What happens in the West PHL Sea concerns the world. Here’s why.

IT’S been two years since the Philippines received a favorable ruling from the Permanent Court of Arbitration (PCA) in The Hague, but there is rising criticism about the country’s seeming failure to leverage this when it comes to the issues on the West Philippine Sea (WPS).

In Photo: In this March 30, 2014, file photo, the dilapidated Philippine Navy ship LT 57 Sierra Madre is in the shallow waters of Second Thomas Shoal in the South China Sea.

At a forum marking the second anniversary of the ruling that many other nations disputing China’s nine-dash-line claims over the South China Sea have also hailed, a number of experts expressed dismay over the Duterte administration’s soft stance on the WPS.

Fighter jets are seen on the deck of the US aircraft carrier USS Ronald Reagan (CVN 76) as it anchors off Manila Bay for a goodwill visit on June 26, 2018. The US military has deployed the aircraft carrier to patrol the South China Sea “to deter conflict and coercion” in a disputed region where Washington has moved against China’s military buildup on manmade islands.

One concern was that the Philippines’s failure to use the PCA ruling to enjoin China from further expanding in the West Philippine Sea—how Manila calls the area it claims in the vast South China Sea—could embolden Beijing to use aggression in pushing deeper and wider in other waters in Asia.

Another concern was that a tepid response to the ruling dampens efforts by concerned parties in pushing for a rules-based order in the region’s strategic waters.

Rules-based order

Brahma Chellaney of the Center for Policy Research in New Delhi said the PCA ruling that favored the Philippines is helping create a rules-based order in the Indo-Pacific region.

He said that prior to the ruling, China was “emboldened” not only to build on the WPS, but also to explore possibilities in the Western Pacific and Indian Ocean region “as if to underscore [that] nothing succeeds like aggression.”

“Make no mistake. What has happened in the South China Sea carries far greater long-term implications for the world, not just for this region, but for the world,” Chellaney said.

However, Chellaney said the Philippines’s current strategy in the WPS is “counterproductive” in that it cannot prevent China from expanding in the region, and undermines the country’s long-term strategic interests.

Makoto Seta, associate professor at Yokohama City University, agreed and said the current stance of the Duterte administration is “inconsistent” with the ruling.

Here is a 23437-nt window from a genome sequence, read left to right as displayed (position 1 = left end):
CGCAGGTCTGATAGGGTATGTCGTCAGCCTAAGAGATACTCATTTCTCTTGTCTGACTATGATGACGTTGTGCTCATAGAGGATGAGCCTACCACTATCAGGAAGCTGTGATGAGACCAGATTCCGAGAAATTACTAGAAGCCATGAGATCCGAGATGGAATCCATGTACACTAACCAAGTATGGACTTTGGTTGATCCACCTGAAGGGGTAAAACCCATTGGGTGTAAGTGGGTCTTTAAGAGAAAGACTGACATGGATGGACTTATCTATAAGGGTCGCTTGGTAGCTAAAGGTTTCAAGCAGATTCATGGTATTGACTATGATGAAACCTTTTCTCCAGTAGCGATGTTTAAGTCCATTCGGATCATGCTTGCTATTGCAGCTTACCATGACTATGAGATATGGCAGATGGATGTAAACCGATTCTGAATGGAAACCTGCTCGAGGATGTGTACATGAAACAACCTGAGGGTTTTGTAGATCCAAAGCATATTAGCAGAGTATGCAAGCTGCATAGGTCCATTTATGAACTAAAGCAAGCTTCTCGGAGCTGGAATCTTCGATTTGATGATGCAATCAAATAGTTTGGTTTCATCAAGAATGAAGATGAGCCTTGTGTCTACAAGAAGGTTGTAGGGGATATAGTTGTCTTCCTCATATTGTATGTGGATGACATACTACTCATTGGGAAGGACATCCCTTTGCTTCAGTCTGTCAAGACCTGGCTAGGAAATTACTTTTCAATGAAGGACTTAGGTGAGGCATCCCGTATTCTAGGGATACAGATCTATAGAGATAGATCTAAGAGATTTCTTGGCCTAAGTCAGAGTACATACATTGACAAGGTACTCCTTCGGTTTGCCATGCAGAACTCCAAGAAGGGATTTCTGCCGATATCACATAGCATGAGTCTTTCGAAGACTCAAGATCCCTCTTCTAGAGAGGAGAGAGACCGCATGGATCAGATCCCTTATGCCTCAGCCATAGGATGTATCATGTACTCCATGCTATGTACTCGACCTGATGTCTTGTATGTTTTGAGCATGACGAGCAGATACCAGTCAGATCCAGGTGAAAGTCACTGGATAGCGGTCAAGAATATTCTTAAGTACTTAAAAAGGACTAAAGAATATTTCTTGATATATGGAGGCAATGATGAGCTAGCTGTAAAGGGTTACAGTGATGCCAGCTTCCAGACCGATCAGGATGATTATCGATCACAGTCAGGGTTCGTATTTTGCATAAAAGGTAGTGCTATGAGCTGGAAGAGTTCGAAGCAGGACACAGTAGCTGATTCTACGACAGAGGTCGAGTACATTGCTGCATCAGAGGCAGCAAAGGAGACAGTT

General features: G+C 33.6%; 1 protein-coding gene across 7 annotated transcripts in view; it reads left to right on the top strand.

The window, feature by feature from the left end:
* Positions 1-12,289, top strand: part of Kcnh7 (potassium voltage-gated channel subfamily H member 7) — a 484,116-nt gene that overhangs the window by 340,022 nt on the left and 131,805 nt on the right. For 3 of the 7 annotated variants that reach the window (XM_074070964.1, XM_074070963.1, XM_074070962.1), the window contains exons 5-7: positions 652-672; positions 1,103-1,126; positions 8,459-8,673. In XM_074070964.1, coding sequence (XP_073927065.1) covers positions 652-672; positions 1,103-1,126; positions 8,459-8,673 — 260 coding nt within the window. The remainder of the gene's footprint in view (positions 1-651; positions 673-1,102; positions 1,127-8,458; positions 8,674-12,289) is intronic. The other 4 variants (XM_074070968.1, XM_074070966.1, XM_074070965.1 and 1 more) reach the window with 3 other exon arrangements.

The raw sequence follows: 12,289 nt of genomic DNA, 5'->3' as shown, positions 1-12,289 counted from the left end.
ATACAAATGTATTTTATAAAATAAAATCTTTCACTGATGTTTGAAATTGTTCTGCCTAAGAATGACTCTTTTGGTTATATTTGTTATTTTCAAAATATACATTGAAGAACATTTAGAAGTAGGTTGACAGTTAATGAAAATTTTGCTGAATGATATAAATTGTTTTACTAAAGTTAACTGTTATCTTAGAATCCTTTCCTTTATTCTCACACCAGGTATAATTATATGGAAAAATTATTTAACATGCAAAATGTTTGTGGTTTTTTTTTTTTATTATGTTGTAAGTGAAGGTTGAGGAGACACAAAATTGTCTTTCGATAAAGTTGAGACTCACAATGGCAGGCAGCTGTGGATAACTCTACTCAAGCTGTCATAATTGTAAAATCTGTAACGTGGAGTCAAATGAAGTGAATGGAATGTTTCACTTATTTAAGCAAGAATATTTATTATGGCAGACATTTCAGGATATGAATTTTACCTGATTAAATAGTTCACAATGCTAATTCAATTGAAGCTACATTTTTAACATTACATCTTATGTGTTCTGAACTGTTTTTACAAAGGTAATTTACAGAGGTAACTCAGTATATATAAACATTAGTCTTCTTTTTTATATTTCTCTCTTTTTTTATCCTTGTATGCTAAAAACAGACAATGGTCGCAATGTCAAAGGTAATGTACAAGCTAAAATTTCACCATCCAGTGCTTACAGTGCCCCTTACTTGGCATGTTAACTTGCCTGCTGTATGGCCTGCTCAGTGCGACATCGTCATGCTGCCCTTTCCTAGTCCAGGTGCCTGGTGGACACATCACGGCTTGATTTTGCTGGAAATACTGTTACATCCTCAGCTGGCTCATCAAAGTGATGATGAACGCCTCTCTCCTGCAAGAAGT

Seta encouraged the Philippine government to push for the rule of law when it comes to the WPS. “I expect the Philippine government to emphasize the [importance of the] rule of law.”

Chellaney added that this means China should also receive sanctions for its aggression in the WPS.

He said, however, China was not meted out sanctions, contrary to when Russia annexed Crimea. Chellaney said Russia was made to pay a “heavy price” in the form of Western sanctions.

Reports said the United States and European Union imposed economic sanctions on Russian companies and individuals to act as deterrent to any similar move.

“China has paid no international price for its aggression in the South China Sea. And it sends a very wrong message to the world,” Chellaney said.

Benefits from ruling

Meanwhile, members of the Asia-Pacific Economic Cooperation (Apec) such as the United States, India, Australia, Japan and South Korea have already started to benefit because of the freedom of navigation that is included in the PCA ruling.

In fact, economist Bienvenido Oplas Jr. told the BusinessMirror, these are the same countries now benefitting from the ruling. The freedom of navigation allows their navy fleets to ply through the WPS without being barred from entry.

Oplas said the US, Australia and even the United Kingdom have invoked the freedom of navigation ruling granted to the Philippines even if the country itself seems reluctant to use it for its own ends, at least with regard to preserving its natural resources and protecting the livelihood of its fishermen.

“The ones who actually implement the PCA ruling are the developed countries. All the Philippine government needs to do is say yes, we still invoke it,” Oplas said.

Oplas said invoking the ruling means investing in drones and strong jet fighters, among others. These will allow the government to monitor and defend the Philippines’s coastlines.

As one of the countries in the world with the longest coastline, the burden falls on the Philippine Navy and Air Force.

He thinks some of the funds should be transferred to the Philippine National Police (PNP). Oplas said the Army is now performing functions that could be done by the PNP, such as dealing with internal organized groups such as the New People’s Army (NPA) and the Abu Sayyaf.